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The Gaps in the Standard Address Book

The Gaps in the Standard Address Book
Rolodex card

    When I was a kid, my dad would give me little tasks around his office to keep me out of trouble. My favorite was gluing business cards to Rolodex cards and carefully arranging them. Kept me out of trouble for hours at a go, because my father not only had plenty of contacts but also hated organizing his Rolodex himself.

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    Dear old Dad’s tried plenty of contact management systems in the intervening years from scanning business cards to handwritten notes in his daily planner. Low-tech or high-tech, none seem to work as well for him as that old Rolodex.

    The two key complaints are always space and flexibility. Most software programs have little more than fields for a name, a few phone numbers and an address — if you’re lucky, you can add a website. Daily planners may not even have room for those details. There are no options, beyond a simple notes section for the details that might help you make a sale down the road or cheer up a friend.

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    One of the reasons that adding new contacts to Dad’s Rolodex was a time-consuming task was the need to transcribe all sorts of information off of the back of business cards before I was let loose with my glue stick. I learned to type by adding extra phone numbers, side businesses and a host of other details to the back of Rolodex cards: Dad notes these things down right after conversations so that he can remember all sorts of things about his new contacts. But those other systems he’s tried just don’t offer the flexibility necessary.

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    I have similar issues with many of the address books and contact managements systems I’ve tried. At this point, I use Gmail — not because I consider Gmail’s address book any sort of killer app for contact management, but because I use Gmail for all of my email, and the address book happens to be there. In its favor, I can access my contacts just about anywhere I can get an internet connection, but there are plenty of features I’d love to see added.

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    The Seven Improvements I’d Love to Have Made to My Address Book

    1. Searchability. Sure, you can search most contact management systems for names, or even employers. But I want to be able to type in a keyword, like ‘accountant’ and see a list of all the accountants I happen to know. Tagging would also suffice for my needs, but either way, I want to be able to find contacts based on information beyond a name.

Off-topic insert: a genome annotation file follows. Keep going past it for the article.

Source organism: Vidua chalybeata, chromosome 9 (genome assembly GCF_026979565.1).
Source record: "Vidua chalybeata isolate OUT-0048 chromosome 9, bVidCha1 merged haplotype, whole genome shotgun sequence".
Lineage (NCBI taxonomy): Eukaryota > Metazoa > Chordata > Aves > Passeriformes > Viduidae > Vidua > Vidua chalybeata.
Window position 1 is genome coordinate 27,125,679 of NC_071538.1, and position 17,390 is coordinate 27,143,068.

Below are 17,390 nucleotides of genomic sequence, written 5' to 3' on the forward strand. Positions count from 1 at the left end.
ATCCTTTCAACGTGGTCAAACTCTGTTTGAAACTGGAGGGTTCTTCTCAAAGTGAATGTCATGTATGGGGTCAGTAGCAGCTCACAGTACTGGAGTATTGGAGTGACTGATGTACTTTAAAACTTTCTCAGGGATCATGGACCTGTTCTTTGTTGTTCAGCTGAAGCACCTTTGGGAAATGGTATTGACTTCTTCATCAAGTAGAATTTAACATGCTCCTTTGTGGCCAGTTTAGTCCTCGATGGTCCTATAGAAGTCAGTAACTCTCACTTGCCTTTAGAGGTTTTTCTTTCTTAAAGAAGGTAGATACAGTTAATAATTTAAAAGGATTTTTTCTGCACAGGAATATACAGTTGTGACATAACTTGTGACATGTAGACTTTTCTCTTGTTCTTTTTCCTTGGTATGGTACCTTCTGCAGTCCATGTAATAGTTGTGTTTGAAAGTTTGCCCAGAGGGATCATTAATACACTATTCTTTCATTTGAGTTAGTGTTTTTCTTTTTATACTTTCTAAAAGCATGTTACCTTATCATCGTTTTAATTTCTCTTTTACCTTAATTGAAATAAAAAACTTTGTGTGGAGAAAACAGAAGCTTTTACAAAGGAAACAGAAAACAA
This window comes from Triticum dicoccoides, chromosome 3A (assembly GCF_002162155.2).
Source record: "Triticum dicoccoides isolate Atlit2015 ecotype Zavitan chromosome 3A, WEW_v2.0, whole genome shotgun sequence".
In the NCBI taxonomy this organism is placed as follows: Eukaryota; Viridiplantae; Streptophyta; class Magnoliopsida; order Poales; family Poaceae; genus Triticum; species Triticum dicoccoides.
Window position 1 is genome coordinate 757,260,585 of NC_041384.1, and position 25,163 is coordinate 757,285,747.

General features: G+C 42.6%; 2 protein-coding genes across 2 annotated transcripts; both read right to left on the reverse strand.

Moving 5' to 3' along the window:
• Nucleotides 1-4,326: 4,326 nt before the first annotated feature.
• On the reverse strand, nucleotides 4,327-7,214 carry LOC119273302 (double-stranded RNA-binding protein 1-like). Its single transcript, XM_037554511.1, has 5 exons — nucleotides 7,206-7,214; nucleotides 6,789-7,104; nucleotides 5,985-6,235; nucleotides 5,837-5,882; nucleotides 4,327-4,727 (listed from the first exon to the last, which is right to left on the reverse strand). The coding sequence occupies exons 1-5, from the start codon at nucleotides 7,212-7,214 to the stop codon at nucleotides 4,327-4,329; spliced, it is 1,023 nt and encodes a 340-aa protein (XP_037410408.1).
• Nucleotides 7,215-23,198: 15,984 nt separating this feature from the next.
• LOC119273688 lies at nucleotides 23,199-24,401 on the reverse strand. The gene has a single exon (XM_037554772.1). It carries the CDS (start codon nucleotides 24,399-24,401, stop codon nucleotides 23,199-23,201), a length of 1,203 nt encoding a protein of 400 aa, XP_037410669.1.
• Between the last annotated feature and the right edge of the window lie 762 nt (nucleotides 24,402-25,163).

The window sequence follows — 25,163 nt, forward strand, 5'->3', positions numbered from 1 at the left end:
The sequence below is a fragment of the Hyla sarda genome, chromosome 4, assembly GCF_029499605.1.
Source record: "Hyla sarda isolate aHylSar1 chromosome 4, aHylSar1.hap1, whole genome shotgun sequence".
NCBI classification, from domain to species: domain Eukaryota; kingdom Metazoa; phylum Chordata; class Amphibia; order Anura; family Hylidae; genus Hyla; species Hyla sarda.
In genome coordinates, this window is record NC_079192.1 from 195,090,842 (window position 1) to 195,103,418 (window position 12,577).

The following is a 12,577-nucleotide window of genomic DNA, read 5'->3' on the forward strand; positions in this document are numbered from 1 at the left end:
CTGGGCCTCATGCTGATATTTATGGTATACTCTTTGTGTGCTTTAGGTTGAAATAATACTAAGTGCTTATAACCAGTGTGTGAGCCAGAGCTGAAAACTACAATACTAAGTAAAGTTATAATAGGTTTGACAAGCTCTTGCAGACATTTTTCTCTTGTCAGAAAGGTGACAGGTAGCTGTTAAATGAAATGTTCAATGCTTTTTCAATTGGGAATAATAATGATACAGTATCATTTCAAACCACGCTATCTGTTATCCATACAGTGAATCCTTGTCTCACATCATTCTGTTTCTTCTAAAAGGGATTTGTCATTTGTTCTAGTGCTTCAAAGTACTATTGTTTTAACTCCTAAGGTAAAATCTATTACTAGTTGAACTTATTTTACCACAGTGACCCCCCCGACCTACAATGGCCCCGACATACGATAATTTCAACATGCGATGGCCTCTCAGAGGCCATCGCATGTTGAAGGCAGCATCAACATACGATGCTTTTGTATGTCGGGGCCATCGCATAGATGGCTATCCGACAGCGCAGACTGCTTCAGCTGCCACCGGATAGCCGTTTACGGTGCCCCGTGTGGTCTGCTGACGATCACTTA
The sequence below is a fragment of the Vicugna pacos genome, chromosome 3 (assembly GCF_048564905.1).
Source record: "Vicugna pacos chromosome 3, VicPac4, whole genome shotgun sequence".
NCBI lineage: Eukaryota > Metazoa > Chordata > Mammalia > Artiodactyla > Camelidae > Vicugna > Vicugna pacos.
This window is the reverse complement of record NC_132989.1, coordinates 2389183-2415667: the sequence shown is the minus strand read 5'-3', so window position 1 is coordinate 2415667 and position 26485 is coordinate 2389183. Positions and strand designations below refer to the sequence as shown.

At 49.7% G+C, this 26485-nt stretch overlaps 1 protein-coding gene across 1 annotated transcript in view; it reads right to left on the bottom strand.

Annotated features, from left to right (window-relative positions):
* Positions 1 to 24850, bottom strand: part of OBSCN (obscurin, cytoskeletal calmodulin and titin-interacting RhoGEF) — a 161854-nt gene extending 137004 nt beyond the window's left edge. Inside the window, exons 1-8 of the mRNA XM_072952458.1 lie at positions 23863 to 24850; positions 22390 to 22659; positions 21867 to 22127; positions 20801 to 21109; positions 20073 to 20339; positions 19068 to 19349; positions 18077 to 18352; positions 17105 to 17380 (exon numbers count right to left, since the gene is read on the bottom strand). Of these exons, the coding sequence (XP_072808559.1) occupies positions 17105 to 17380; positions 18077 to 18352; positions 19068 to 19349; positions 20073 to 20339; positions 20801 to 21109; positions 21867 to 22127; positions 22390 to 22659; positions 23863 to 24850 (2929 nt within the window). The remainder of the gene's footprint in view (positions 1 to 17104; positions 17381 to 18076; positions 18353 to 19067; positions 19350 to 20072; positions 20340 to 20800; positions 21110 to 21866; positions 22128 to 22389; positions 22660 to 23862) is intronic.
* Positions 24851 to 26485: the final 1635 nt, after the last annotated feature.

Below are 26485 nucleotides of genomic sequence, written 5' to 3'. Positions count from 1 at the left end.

2. Easy customization. Gmail offers me the option of adding my own fields to my address book, and that’s nice. I’d like it, though, if I could add a few fields to the whole thing, rather than having to add it to each entry. For instance, I keep track of blogs as well as company websites, and it’s a bit of a hassle to add that entry to just about every contact I have.
    3. List management. Lists are another area where Gmail is giving it the old college try, but the fact that I have so many contacts makes the list management process unwieldy at best. Honestly, I’m not too sure about how to make it easier to handle, but Google’s got some brilliant minds — can you help us out, guys?
    4. Simple syncing. Every time I try to sync my cell phone and my address book, I wind up with tons of information that just isn’t useful. This is one context that I don’t need email address, extra notes or fax lines to make it into my ‘new’ address book.
    5. Automatic adding. Gmail’s habit of adding every email address that I send mail to from my account is amazingly useful. While Google is keeping track of all my personal data, though, why can’t they add all of the contact information that they have on my friends on Facebook directly to my Gmail address book? (I’d appreciate all those other social networking sites, too!) Easy importing of hard copy information — business cards, scribbled notes, etc. — would be great, as well.
    6. Updating systems. As it is, I have to go through my address book entry by entry to check if an email address or phone number is good. If the whole system is computerized, though, there should be a simple way to check all of the email addresses in one go. I’d like a simple report saying that a certain set of contacts has defunct information so that I only need to bother a few people. I’d also like a quick and easy way to delete all addresses from a given domain, such as the inevitable pile of Craigslist addresses that accumulate in my contact book solely because of responses I send to job listings.